A Grab Bag of Goodies to Get You Thinking
Over the course of each month, I end up with quite a few random thoughts. They are the interesting tidbits that are not quite meaty enough to be worthy of a full column. But they often are interesting enough to stimulate thinking and provoke discussion.
Rather than toss them out, I save them up over the course of each month. Here is what October's random thoughts look like:
• Americans spend more than $2 billion on Halloween candy each year; we spend even more than that on costumes.
• The Bank of Japan surprised everyone by upping its stimulus to 80 trillion yen ($717 billion). Previously, it was more than 60 trillion yen.
• Tomorrow begins the best six months of the year for stock markets. Since 1950, almost all of the market's gains have come between Nov. 1 and April 30, according to the "Stock Trader's Almanac."
• No, Tim Cook didn't come out of the closet yesterday as gay. He was already "out" in 2011 when he took over as chief executive officer of Apple. He just didn't talk about it.
• Although gold tumbled today, it is down less than 4 percent so far this year.
• Stocks whose names begin with the letter "C" have outperformed the broader market for the past 30 years.
• The Japanese yen is now at seven-year lows versus the U.S. dollar.
• As much as people complain about the economy, we just finished the strongest six month period in more than a decade.
• After 33 years, David Letterman will end his run as host of a late night television show sometime early in 2015; Stephen Colbert is expected to introduce the new version of the "Late Show" in May 2015.
• Annual home sales in the U.S. are running about 30 percent below their 2005 peak.
• The Bank of Japan's quantitative easing program, relative to size of the economy, is three times bigger than the Federal Reserve's QE.
• If Carlos Slim spent $1 million per day, it would take him 220 years to blow his fortune. Bill Gates would need 218 years, while Warren Buffett would go bust after only 169 years.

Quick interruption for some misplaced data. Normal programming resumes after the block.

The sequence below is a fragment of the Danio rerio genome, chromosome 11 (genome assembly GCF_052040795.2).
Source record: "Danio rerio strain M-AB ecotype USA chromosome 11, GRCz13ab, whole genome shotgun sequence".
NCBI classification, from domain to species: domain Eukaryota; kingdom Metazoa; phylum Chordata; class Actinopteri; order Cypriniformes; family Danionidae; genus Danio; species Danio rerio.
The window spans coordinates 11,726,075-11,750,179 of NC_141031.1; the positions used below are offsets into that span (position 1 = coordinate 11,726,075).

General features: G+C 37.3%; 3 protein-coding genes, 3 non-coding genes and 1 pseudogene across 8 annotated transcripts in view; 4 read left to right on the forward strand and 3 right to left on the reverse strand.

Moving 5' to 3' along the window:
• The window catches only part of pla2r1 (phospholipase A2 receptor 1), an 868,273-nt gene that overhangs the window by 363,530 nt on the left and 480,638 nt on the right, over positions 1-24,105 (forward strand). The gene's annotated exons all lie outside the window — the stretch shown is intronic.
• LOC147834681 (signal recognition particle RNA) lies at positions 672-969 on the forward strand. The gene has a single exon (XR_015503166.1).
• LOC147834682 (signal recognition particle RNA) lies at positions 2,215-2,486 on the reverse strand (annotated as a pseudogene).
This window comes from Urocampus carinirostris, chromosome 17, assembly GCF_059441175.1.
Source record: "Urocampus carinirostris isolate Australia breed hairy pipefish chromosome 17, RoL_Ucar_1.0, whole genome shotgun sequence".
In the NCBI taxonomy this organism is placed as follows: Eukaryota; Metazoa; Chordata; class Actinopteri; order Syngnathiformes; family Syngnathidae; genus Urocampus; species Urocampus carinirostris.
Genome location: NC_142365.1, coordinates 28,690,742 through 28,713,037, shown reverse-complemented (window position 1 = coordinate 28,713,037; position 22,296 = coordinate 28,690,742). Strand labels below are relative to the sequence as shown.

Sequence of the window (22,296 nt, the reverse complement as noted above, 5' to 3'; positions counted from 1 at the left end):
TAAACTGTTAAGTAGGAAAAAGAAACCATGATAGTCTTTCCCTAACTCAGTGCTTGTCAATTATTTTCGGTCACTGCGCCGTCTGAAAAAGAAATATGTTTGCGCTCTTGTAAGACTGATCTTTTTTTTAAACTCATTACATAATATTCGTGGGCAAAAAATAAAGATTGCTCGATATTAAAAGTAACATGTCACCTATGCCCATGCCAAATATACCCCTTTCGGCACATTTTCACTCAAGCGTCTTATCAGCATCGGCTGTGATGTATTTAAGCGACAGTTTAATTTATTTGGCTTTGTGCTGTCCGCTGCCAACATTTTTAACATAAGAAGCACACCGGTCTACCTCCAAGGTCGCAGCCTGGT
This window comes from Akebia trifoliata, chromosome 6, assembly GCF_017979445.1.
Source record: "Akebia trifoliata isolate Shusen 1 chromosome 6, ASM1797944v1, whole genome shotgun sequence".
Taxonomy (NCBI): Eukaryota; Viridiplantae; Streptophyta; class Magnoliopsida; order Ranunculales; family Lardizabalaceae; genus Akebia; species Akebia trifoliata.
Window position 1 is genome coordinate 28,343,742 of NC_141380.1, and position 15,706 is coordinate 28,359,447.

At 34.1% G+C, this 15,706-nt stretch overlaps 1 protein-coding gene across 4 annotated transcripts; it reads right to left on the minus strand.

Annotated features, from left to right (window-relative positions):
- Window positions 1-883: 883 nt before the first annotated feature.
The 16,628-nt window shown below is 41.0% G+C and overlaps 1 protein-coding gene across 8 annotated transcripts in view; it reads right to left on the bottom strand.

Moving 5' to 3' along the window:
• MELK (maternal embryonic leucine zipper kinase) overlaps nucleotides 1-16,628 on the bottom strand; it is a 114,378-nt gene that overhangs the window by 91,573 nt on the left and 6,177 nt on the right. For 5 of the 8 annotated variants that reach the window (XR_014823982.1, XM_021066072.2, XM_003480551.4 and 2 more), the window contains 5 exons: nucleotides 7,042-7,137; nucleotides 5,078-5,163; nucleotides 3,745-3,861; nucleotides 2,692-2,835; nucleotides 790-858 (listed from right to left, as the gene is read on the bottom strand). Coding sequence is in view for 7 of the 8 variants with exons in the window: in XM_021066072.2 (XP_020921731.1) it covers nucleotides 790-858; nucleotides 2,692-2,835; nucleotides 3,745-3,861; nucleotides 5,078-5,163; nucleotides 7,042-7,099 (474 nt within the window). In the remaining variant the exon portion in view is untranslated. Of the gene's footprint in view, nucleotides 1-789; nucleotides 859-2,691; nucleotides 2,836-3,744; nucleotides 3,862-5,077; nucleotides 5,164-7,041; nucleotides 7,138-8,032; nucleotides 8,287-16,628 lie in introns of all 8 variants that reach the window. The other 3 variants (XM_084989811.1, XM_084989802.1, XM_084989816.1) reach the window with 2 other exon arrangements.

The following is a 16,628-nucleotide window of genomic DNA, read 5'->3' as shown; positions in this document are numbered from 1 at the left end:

• Pickup trucks, SUVs and crossover vehicles account for 53 percent of U.S. automobile sales in 2014.
• Prompting people to merely "think about money" changes how they behave. Asking them to imagine $100 dollar bills makes them more likely to conceal emotions or engage in less social activities, according to a recent study.
• No single album has gone platinum (sold a million copies) in 2014; Taylor Swift's "1989," with over 900,000 sold, will likely be the only one this year to do so.
• The Nikkei-225 Stock Average rose almost 5 percent on the BOJ's QE news, and is now at seven-year highs.
• There is no Nobel prize for economics; what there is instead is the "Sveriges Riksbank Prize in Economic Sciences."
• When gasoline prices drop by 50 cents a gallon, it adds about 1 percent to the average consumer's disposable income, or about $600 a year.
• Hedge-fund assets under management, as of the end of the third quarter, total more than $2.82 trillion dollars.
• The word "tycoon" is loosely based on the Japanese word "taikun" - a title used by Japanese shoguns.
• The U.S. is on pace to sell to 16.4 million cars this year -- 1 million more than last year's 15.4 million.
• The number of billionaires in the world has doubled to 1,646 since the financial crisis ended in 2009.
• The most common name in the world is Mohammed.
• Getting into the top 0.01 percent -- the 1 percent of the 1 percent -- requires a net worth of about $100 million dollars.
Corrects spelling of Stephen Colbert's first name in 11th paragraph.
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